A new Windrush is in the making. Its victims are the most vulnerable of young people

Of note:

Three years on, the individual tales of Windrush injustice still have the power to catch my breath. Men and women who moved to Britain as children decades ago, who found themselves banished from the UK for the remainder of their life after a holiday abroad, wrongfully arrested, detained and threatened with deportation, and denied life-saving care on the NHS. So many stories of the British state ruining black lives, but one stands out for its exquisite cruelty: that of Jay, the son of a Windrush immigrant.

Jay was born in the UK and taken into care as a baby. When he applied for a passport as a teenager he was told he did not have enough information about the status of his estranged mother. After his third unsuccessful application, the Home Office threatened to deport him to Jamaica and forced him to declare himself stateless. He was only able to secure a passport years later, after the Windrush scandal broke and his case received significant media attention.

Source: A new Windrush is in the making. Its victims are the most vulnerable of young people

About Andrew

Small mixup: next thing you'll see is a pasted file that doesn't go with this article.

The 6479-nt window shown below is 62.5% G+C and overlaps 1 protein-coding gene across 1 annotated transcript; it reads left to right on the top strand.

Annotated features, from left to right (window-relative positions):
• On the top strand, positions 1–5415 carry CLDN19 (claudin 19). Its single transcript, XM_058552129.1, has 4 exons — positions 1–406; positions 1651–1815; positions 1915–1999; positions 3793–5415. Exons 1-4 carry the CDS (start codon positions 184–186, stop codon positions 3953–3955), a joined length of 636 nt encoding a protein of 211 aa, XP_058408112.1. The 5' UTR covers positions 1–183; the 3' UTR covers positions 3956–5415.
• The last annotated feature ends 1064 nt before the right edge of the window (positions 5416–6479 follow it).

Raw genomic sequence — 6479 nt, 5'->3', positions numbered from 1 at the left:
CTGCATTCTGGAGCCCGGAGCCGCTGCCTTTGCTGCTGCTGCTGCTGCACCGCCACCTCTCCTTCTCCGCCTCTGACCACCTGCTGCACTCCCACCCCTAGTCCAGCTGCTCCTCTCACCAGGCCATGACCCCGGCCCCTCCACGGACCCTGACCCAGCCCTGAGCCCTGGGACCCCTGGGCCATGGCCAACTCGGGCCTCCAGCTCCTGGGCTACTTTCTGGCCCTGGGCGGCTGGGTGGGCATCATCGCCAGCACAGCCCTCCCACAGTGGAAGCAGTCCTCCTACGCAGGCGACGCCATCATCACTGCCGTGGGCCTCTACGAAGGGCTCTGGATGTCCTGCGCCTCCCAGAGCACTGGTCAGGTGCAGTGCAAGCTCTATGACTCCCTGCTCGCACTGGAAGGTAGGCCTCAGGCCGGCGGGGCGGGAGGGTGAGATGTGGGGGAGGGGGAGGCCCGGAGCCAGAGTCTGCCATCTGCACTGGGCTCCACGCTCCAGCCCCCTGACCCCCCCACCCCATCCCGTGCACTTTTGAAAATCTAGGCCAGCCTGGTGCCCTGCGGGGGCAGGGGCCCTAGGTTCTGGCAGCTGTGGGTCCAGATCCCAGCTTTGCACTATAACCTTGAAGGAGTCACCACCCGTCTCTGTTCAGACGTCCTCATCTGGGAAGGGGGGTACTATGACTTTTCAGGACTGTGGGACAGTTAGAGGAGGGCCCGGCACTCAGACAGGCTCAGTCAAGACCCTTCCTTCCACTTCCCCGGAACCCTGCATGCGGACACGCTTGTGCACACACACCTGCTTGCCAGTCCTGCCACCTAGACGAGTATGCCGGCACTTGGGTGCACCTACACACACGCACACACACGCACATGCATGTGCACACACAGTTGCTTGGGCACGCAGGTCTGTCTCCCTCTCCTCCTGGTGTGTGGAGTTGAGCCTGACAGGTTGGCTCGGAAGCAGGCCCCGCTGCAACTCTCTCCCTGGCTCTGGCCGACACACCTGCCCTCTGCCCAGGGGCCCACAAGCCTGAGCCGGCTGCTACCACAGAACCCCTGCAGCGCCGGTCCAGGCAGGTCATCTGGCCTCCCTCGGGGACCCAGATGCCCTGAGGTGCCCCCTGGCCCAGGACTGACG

Andrew blogs and tweets public policy issues, particularly the relationship between the political and bureaucratic levels, citizenship and multiculturalism. His latest book, Policy Arrogance or Innocent Bias, recounts his experience as a senior public servant in this area.

2 Responses to A new Windrush is in the making. Its victims are the most vulnerable of young people

  1. Robert Addington says:

    The continuing plight of the Windrush generation — and, apparently, their children born in the U.K. — is a toxic mix of incompetence, cruelty and institutional racism. What has become of the British sense of fair play? Or does it apply only to white people?rh

  2. Andrew says:

    Hard to understand why beyond the reasons you mention.

Leave a Reply

Fill in your details below or click an icon to log in:

WordPress.com Logo

You are commenting using your WordPress.com account. Log Out /  Change )

Google photo

You are commenting using your Google account. Log Out /  Change )

Twitter picture

You are commenting using your Twitter account. Log Out /  Change )

Facebook photo

You are commenting using your Facebook account. Log Out /  Change )

Connecting to %s

This site uses Akismet to reduce spam. Learn how your comment data is processed.

%d bloggers like this: